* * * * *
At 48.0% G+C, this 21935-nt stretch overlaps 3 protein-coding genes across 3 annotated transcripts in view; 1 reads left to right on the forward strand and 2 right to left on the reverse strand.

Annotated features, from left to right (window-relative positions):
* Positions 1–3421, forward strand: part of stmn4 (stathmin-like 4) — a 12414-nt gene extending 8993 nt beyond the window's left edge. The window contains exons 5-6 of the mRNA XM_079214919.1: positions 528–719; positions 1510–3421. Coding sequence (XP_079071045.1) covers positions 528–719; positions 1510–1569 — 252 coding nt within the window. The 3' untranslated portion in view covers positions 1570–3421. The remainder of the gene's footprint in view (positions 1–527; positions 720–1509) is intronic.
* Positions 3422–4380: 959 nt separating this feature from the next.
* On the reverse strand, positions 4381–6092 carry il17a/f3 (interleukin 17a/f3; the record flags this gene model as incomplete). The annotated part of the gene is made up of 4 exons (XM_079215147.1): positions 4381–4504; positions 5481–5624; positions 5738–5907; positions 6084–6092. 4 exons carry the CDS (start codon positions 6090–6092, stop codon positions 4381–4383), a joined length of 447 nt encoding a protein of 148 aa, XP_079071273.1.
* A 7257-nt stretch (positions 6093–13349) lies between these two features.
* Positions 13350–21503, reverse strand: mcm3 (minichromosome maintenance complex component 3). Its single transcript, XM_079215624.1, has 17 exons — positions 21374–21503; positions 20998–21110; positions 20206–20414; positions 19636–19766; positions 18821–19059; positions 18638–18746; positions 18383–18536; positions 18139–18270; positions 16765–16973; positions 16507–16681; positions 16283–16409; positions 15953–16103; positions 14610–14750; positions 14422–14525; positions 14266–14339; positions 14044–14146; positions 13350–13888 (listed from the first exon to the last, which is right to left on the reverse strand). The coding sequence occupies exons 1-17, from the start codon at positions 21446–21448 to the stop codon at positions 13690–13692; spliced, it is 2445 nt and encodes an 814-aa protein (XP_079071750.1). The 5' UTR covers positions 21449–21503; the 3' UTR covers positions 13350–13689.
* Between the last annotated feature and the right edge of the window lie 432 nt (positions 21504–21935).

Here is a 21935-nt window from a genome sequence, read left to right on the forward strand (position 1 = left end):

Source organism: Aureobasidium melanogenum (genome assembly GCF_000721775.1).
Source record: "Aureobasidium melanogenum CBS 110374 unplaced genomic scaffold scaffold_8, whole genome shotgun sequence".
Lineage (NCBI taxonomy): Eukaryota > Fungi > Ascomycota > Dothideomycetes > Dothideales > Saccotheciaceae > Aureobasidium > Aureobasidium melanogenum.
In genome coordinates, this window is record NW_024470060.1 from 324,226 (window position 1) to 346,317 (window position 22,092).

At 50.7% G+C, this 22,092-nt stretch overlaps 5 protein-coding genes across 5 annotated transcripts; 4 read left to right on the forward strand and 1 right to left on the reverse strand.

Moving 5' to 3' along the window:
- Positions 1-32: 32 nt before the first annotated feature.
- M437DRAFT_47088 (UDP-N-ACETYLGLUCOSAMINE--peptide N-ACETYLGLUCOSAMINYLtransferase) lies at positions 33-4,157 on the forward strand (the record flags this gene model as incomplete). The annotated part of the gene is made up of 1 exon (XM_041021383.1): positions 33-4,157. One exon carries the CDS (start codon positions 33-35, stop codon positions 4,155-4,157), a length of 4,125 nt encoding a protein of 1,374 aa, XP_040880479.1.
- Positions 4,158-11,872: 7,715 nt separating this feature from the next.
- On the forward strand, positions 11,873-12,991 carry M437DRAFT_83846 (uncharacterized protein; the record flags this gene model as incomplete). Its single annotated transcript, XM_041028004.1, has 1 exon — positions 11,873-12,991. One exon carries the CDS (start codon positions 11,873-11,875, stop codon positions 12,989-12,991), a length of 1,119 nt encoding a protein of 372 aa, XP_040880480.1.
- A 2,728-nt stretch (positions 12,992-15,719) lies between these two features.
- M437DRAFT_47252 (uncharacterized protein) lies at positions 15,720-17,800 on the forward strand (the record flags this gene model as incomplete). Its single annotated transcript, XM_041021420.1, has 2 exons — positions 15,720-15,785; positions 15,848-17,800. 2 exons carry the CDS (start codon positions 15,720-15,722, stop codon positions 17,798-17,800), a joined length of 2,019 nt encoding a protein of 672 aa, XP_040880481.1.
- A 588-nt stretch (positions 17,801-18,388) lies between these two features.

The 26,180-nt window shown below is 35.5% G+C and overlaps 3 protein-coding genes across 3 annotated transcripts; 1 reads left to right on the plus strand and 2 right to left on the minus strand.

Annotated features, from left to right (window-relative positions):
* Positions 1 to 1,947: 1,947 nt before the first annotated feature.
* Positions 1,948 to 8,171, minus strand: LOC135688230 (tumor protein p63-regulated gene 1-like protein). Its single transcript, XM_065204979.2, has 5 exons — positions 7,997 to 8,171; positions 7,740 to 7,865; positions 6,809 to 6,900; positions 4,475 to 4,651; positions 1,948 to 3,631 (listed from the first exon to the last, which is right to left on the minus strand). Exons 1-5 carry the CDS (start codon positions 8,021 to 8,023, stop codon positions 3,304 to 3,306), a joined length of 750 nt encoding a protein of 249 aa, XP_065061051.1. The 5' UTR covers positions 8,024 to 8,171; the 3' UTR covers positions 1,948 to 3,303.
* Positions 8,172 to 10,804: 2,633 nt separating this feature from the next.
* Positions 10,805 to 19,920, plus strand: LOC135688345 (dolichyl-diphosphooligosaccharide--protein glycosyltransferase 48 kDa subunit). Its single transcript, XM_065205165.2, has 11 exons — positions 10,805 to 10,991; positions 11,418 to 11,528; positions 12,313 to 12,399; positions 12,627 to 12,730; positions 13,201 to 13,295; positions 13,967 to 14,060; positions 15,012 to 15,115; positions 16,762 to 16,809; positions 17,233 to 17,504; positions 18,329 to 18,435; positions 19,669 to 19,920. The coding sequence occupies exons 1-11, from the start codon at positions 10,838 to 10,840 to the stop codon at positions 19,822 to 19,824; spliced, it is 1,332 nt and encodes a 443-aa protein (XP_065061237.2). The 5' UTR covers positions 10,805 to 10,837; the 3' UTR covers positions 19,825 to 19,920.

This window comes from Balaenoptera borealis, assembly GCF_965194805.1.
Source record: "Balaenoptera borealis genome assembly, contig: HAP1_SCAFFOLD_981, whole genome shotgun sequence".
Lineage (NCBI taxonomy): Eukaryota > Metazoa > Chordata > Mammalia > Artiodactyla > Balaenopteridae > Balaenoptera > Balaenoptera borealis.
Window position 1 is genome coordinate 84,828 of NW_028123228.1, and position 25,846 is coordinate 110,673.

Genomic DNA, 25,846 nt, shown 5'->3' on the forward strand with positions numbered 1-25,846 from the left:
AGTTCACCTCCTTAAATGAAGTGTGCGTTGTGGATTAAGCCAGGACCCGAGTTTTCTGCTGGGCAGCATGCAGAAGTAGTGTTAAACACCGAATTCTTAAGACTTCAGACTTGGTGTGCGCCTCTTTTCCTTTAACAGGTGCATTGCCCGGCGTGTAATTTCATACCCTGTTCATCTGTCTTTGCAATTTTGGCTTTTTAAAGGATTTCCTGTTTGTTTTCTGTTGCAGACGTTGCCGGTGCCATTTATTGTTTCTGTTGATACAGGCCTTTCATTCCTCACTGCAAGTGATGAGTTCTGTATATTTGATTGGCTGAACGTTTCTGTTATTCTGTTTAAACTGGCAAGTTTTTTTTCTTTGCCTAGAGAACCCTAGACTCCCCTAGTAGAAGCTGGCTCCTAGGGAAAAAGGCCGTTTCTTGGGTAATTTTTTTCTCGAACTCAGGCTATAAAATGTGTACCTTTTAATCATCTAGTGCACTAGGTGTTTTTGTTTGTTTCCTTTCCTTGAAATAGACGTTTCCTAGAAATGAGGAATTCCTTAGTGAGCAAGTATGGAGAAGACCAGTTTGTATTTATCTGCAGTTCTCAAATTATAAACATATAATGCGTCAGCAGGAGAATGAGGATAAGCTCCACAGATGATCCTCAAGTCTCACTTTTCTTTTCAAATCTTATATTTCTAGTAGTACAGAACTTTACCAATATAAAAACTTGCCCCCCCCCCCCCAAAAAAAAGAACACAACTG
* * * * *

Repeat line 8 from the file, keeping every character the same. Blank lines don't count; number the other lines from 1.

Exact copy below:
* Between the last annotated feature and the right edge of the window lie 432 nt (positions 21504–21935).